The Equal Credit Opportunity Act provides fair lending protections for borrowers of all credit products, “including extensions of credit to small business.” This contrasts with the other fair lending laws, such as the Fair Housing Act and the Home Mortgage Disclosure Act, which focus exclusively on mortgage borrowers. Section 1071 of the Dodd-Frank Act is the only fair lending law that exclusively focuses on small businesses. When consumers initiate a loan application, this provision in Dodd-Frank requires banks to collect data on both the demographics of the borrower and information on the credit product. Publishing these data will enable the identification of discriminatory lending patterns by exposing where and to whom lenders offer different types of small business credit.

This September, the Consumer Financial Protection Bureau took an important first step in issuing and implementing a rule for Section 1071 by publishing potential proposals for public review and comment as required by the Small Business Regulatory Enforcement Fairness Act. We are a long way from any collection and release of these data, however, because lenders will likely have at least two years to make their data public after the Bureau issues any final rule.

In addition, the fragmented—and sometimes overlapping—regulation of small business lenders can make effective oversight and enforcement challenging and confusing. Within a single law, oversight and enforcement responsibilities may fall on a single agency or be shared among many different agencies. There exist at least six different federal agencies that have regulatory authority over financial institutions that issue small business loans, in addition to individual state regulators.

This patchwork framework risks leaving gaps in important protections for small business entrepreneurs. The U.S. Congress and federal regulators need to recognize that small business owners—especially women and people of color who own small businesses—need similar protections and disclosures as mortgage consumers. Small businesses are not as financially sophisticated as big corporations, and they do not have easy access to attorneys and accountants.

Despite the continuing and mounting evidence that minority-owned small businesses need better access to credit, there remains controversy over the best approach to resolve this problem. But sensible regulations such as those that apply to mortgages should really not be controversial.

Based on our research, banks are losing money because they do not identify profitable small business owners of color. Instead, they discourage small business owners of color from lending and treat them poorly. Banks that recognize troubling lending practices and take action to resolve this disparate treatment should enjoy greater profitability as they make loans to underserved, yet credit worthy minority-owned small businesses.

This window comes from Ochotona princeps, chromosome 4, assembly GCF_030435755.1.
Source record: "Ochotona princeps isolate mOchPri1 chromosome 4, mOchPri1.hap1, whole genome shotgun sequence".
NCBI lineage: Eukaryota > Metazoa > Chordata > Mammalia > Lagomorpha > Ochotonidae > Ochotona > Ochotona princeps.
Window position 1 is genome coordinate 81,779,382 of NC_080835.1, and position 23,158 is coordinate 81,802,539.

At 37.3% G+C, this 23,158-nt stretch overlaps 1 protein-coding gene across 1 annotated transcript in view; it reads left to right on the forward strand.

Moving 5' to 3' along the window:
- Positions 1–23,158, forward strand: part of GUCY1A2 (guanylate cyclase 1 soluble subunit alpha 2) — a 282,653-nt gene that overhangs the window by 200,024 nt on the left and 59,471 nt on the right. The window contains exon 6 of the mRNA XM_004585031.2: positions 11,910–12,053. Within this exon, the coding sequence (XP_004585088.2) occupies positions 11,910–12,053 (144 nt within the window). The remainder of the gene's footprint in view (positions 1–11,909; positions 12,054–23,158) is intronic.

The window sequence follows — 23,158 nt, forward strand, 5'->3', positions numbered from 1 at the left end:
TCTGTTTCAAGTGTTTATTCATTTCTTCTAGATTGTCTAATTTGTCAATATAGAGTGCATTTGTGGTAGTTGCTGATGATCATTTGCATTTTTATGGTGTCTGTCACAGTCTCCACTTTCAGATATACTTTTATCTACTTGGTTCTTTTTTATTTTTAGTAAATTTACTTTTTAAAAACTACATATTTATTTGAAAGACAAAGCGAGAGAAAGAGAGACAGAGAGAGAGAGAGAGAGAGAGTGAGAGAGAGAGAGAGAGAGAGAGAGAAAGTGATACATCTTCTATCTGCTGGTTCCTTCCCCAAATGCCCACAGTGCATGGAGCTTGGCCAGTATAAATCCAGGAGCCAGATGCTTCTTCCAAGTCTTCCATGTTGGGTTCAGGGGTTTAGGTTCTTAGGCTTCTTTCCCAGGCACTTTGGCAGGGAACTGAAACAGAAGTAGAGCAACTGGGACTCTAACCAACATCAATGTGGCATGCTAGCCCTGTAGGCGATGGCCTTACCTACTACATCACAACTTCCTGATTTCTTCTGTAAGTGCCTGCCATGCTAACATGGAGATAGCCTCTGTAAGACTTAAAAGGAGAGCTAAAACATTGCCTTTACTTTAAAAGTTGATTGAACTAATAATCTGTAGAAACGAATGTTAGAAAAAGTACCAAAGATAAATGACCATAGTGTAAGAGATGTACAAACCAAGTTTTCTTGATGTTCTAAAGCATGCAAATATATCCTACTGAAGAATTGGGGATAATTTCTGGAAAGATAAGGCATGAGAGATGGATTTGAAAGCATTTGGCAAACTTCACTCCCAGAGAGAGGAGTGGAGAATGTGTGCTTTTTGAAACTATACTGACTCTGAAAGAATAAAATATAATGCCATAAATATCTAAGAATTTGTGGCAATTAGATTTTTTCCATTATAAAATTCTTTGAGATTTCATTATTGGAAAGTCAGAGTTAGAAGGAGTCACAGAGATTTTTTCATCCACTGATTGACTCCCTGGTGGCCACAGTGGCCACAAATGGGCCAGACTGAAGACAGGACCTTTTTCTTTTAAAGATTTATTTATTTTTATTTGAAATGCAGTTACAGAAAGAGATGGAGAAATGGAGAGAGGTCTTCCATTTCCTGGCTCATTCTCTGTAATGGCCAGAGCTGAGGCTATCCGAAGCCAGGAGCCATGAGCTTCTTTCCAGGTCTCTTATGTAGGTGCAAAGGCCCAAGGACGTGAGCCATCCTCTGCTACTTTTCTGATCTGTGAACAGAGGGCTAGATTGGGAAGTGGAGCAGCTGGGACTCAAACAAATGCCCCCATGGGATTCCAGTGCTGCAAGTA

We recognize, of course, that some may question the need for government action to push banks to lend to minority-owned small businesses. Critics may also argue that if serving minority-owned businesses is that profitable, then many banks already should be “doing the right thing” out of self-interest, and other banks would need to mimic them to catch up. Others have presented evidence that firms that take the lead in adopting a corporate social responsibility approach to the marketplace—by treating minority-owned small businesses equitably—not only make a profit but also encourage competitors to follow suit.

But our research and that of others clearly shows that norms of equity are not diffusing widely enough. Banks are not ensuring that all their employees treat prospective borrowers the same, regardless of their race and gender. Sensible regulation is needed to secure equal economic opportunity to all small businesses.

This is a pivotal point in history. Federal and state governments and the banking industry have a potentially transformative opportunity today to show that minority-owned small businesses matter, too.

Jerome D. Williams

Jerome D. Williams is a professor of marketing at Rutgers University-Newark.

Sterling Bone

Sterling Bone is a professor of marketing at Utah State University.

Glenn Christensen

Glenn Christensen is an associate professor of marketing at Brigham Young University.

Anneliese Lederer

Anneliese Lederer is the director of Fair Lending and Consumer Protection at the National Community Reinvestment Coalition.

This essay is part of a series entitled Racism, Regulation, and the Administrative State.